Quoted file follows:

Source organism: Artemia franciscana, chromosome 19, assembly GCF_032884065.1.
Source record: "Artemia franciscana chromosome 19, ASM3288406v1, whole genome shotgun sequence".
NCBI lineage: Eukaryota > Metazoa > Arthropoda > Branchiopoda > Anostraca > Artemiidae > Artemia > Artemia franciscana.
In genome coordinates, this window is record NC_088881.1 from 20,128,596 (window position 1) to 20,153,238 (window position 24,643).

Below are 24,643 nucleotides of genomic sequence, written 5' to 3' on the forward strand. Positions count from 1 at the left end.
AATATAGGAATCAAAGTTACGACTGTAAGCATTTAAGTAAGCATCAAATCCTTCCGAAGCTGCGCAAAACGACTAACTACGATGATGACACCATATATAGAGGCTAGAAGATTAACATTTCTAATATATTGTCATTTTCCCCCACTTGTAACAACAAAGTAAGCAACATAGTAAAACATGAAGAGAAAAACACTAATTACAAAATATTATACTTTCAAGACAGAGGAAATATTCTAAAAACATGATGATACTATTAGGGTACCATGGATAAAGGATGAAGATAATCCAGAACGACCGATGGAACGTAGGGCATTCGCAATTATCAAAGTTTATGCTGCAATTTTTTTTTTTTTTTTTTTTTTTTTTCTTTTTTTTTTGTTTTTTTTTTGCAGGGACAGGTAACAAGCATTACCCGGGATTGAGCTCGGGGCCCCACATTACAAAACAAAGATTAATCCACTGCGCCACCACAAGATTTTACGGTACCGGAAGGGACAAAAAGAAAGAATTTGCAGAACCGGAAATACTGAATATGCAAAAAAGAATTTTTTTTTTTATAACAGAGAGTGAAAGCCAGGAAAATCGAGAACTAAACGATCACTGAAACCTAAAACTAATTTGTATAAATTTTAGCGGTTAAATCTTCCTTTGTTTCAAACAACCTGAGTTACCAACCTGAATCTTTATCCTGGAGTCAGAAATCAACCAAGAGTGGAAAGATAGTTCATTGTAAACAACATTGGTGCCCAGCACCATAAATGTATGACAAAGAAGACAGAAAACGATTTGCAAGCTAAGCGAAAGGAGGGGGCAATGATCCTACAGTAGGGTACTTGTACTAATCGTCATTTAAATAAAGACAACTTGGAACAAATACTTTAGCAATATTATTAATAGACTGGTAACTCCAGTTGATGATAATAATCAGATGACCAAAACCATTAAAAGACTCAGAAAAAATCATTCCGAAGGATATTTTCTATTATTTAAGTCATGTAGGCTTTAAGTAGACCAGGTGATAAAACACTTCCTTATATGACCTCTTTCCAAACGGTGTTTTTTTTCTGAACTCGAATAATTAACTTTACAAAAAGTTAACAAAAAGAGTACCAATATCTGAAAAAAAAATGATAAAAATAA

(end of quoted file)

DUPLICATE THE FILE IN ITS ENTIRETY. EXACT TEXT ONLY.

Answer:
Source organism: Artemia franciscana, chromosome 19, assembly GCF_032884065.1.
Source record: "Artemia franciscana chromosome 19, ASM3288406v1, whole genome shotgun sequence".
NCBI lineage: Eukaryota > Metazoa > Arthropoda > Branchiopoda > Anostraca > Artemiidae > Artemia > Artemia franciscana.
In genome coordinates, this window is record NC_088881.1 from 20,128,596 (window position 1) to 20,153,238 (window position 24,643).

Below are 24,643 nucleotides of genomic sequence, written 5' to 3' on the forward strand. Positions count from 1 at the left end.
AATATAGGAATCAAAGTTACGACTGTAAGCATTTAAGTAAGCATCAAATCCTTCCGAAGCTGCGCAAAACGACTAACTACGATGATGACACCATATATAGAGGCTAGAAGATTAACATTTCTAATATATTGTCATTTTCCCCCACTTGTAACAACAAAGTAAGCAACATAGTAAAACATGAAGAGAAAAACACTAATTACAAAATATTATACTTTCAAGACAGAGGAAATATTCTAAAAACATGATGATACTATTAGGGTACCATGGATAAAGGATGAAGATAATCCAGAACGACCGATGGAACGTAGGGCATTCGCAATTATCAAAGTTTATGCTGCAATTTTTTTTTTTTTTTTTTTTTTTTTTCTTTTTTTTTTGTTTTTTTTTTGCAGGGACAGGTAACAAGCATTACCCGGGATTGAGCTCGGGGCCCCACATTACAAAACAAAGATTAATCCACTGCGCCACCACAAGATTTTACGGTACCGGAAGGGACAAAAAGAAAGAATTTGCAGAACCGGAAATACTGAATATGCAAAAAAGAATTTTTTTTTTTATAACAGAGAGTGAAAGCCAGGAAAATCGAGAACTAAACGATCACTGAAACCTAAAACTAATTTGTATAAATTTTAGCGGTTAAATCTTCCTTTGTTTCAAACAACCTGAGTTACCAACCTGAATCTTTATCCTGGAGTCAGAAATCAACCAAGAGTGGAAAGATAGTTCATTGTAAACAACATTGGTGCCCAGCACCATAAATGTATGACAAAGAAGACAGAAAACGATTTGCAAGCTAAGCGAAAGGAGGGGGCAATGATCCTACAGTAGGGTACTTGTACTAATCGTCATTTAAATAAAGACAACTTGGAACAAATACTTTAGCAATATTATTAATAGACTGGTAACTCCAGTTGATGATAATAATCAGATGACCAAAACCATTAAAAGACTCAGAAAAAATCATTCCGAAGGATATTTTCTATTATTTAAGTCATGTAGGCTTTAAGTAGACCAGGTGATAAAACACTTCCTTATATGACCTCTTTCCAAACGGTGTTTTTTTTCTGAACTCGAATAATTAACTTTACAAAAAGTTAACAAAAAGAGTACCAATATCTGAAAAAAAAATGATAAAAATAA